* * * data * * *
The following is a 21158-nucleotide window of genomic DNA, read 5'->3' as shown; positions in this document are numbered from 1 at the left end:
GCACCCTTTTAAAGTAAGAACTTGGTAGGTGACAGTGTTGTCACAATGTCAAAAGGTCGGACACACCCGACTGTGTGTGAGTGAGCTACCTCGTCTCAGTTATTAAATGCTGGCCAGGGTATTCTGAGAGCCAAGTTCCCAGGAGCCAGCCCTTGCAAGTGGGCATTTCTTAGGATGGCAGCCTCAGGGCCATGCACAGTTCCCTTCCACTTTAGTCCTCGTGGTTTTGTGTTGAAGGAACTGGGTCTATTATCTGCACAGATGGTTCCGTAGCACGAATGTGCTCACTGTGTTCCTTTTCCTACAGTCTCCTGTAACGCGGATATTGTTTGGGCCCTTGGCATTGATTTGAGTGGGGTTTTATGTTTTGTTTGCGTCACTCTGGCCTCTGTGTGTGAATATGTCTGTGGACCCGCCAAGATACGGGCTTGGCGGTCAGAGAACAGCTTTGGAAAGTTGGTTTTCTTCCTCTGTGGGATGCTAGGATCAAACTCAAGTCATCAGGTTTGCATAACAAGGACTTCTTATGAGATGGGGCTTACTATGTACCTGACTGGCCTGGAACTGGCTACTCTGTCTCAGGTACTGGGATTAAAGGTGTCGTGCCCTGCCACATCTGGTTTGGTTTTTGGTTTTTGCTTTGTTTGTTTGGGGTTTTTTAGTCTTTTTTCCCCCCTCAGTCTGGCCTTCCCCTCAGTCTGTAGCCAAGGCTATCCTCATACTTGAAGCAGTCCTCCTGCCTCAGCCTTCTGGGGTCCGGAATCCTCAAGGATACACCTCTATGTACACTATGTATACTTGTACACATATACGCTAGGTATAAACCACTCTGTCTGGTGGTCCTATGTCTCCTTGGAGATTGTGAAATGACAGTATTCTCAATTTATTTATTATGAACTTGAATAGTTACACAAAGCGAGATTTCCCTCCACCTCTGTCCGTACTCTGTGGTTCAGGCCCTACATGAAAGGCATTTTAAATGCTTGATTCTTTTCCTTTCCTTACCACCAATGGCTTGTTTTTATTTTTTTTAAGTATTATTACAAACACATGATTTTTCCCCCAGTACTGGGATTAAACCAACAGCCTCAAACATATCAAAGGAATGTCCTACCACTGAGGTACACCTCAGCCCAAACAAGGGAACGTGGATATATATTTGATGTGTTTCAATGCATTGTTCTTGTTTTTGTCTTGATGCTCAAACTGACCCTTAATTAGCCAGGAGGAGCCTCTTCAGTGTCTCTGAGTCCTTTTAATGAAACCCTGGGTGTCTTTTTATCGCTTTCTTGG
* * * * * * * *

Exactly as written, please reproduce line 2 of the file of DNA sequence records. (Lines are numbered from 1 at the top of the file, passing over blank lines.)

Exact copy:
GCACCCTTTTAAAGTAAGAACTTGGTAGGTGACAGTGTTGTCACAATGTCAAAAGGTCGGACACACCCGACTGTGTGTGAGTGAGCTACCTCGTCTCAGTTATTAAATGCTGGCCAGGGTATTCTGAGAGCCAAGTTCCCAGGAGCCAGCCCTTGCAAGTGGGCATTTCTTAGGATGGCAGCCTCAGGGCCATGCACAGTTCCCTTCCACTTTAGTCCTCGTGGTTTTGTGTTGAAGGAACTGGGTCTATTATCTGCACAGATGGTTCCGTAGCACGAATGTGCTCACTGTGTTCCTTTTCCTACAGTCTCCTGTAACGCGGATATTGTTTGGGCCCTTGGCATTGATTTGAGTGGGGTTTTATGTTTTGTTTGCGTCACTCTGGCCTCTGTGTGTGAATATGTCTGTGGACCCGCCAAGATACGGGCTTGGCGGTCAGAGAACAGCTTTGGAAAGTTGGTTTTCTTCCTCTGTGGGATGCTAGGATCAAACTCAAGTCATCAGGTTTGCATAACAAGGACTTCTTATGAGATGGGGCTTACTATGTACCTGACTGGCCTGGAACTGGCTACTCTGTCTCAGGTACTGGGATTAAAGGTGTCGTGCCCTGCCACATCTGGTTTGGTTTTTGGTTTTTGCTTTGTTTGTTTGGGGTTTTTTAGTCTTTTTTCCCCCCTCAGTCTGGCCTTCCCCTCAGTCTGTAGCCAAGGCTATCCTCATACTTGAAGCAGTCCTCCTGCCTCAGCCTTCTGGGGTCCGGAATCCTCAAGGATACACCTCTATGTACACTATGTATACTTGTACACATATACGCTAGGTATAAACCACTCTGTCTGGTGGTCCTATGTCTCCTTGGAGATTGTGAAATGACAGTATTCTCAATTTATTTATTATGAACTTGAATAGTTACACAAAGCGAGATTTCCCTCCACCTCTGTCCGTACTCTGTGGTTCAGGCCCTACATGAAAGGCATTTTAAATGCTTGATTCTTTTCCTTTCCTTACCACCAATGGCTTGTTTTTATTTTTTTTAAGTATTATTACAAACACATGATTTTTCCCCCAGTACTGGGATTAAACCAACAGCCTCAAACATATCAAAGGAATGTCCTACCACTGAGGTACACCTCAGCCCAAACAAGGGAACGTGGATATATATTTGATGTGTTTCAATGCATTGTTCTTGTTTTTGTCTTGATGCTCAAACTGACCCTTAATTAGCCAGGAGGAGCCTCTTCAGTGTCTCTGAGTCCTTTTAATGAAACCCTGGGTGTCTTTTTATCGCTTTCTTGG